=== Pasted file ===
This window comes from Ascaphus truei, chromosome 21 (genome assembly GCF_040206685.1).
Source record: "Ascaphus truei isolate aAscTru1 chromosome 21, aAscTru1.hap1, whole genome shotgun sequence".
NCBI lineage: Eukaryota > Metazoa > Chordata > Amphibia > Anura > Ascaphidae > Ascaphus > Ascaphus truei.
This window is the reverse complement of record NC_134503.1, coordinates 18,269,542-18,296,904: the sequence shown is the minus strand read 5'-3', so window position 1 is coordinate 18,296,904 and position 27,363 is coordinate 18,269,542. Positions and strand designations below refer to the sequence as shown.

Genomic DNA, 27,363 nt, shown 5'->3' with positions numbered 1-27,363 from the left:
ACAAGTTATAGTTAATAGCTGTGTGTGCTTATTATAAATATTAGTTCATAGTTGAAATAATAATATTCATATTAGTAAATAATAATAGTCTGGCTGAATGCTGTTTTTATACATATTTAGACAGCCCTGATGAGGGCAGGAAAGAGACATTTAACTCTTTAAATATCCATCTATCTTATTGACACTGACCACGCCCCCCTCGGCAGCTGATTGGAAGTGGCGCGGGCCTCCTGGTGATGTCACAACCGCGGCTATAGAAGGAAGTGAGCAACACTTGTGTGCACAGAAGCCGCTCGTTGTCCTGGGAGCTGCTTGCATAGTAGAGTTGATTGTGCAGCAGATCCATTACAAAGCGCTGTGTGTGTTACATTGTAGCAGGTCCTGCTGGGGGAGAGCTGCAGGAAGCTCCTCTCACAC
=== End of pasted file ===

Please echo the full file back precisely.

This window comes from Ascaphus truei, chromosome 21 (genome assembly GCF_040206685.1).
Source record: "Ascaphus truei isolate aAscTru1 chromosome 21, aAscTru1.hap1, whole genome shotgun sequence".
NCBI lineage: Eukaryota > Metazoa > Chordata > Amphibia > Anura > Ascaphidae > Ascaphus > Ascaphus truei.
This window is the reverse complement of record NC_134503.1, coordinates 18,269,542-18,296,904: the sequence shown is the minus strand read 5'-3', so window position 1 is coordinate 18,296,904 and position 27,363 is coordinate 18,269,542. Positions and strand designations below refer to the sequence as shown.

Genomic DNA, 27,363 nt, shown 5'->3' with positions numbered 1-27,363 from the left:
ACAAGTTATAGTTAATAGCTGTGTGTGCTTATTATAAATATTAGTTCATAGTTGAAATAATAATATTCATATTAGTAAATAATAATAGTCTGGCTGAATGCTGTTTTTATACATATTTAGACAGCCCTGATGAGGGCAGGAAAGAGACATTTAACTCTTTAAATATCCATCTATCTTATTGACACTGACCACGCCCCCCTCGGCAGCTGATTGGAAGTGGCGCGGGCCTCCTGGTGATGTCACAACCGCGGCTATAGAAGGAAGTGAGCAACACTTGTGTGCACAGAAGCCGCTCGTTGTCCTGGGAGCTGCTTGCATAGTAGAGTTGATTGTGCAGCAGATCCATTACAAAGCGCTGTGTGTGTTACATTGTAGCAGGTCCTGCTGGGGGAGAGCTGCAGGAAGCTCCTCTCACAC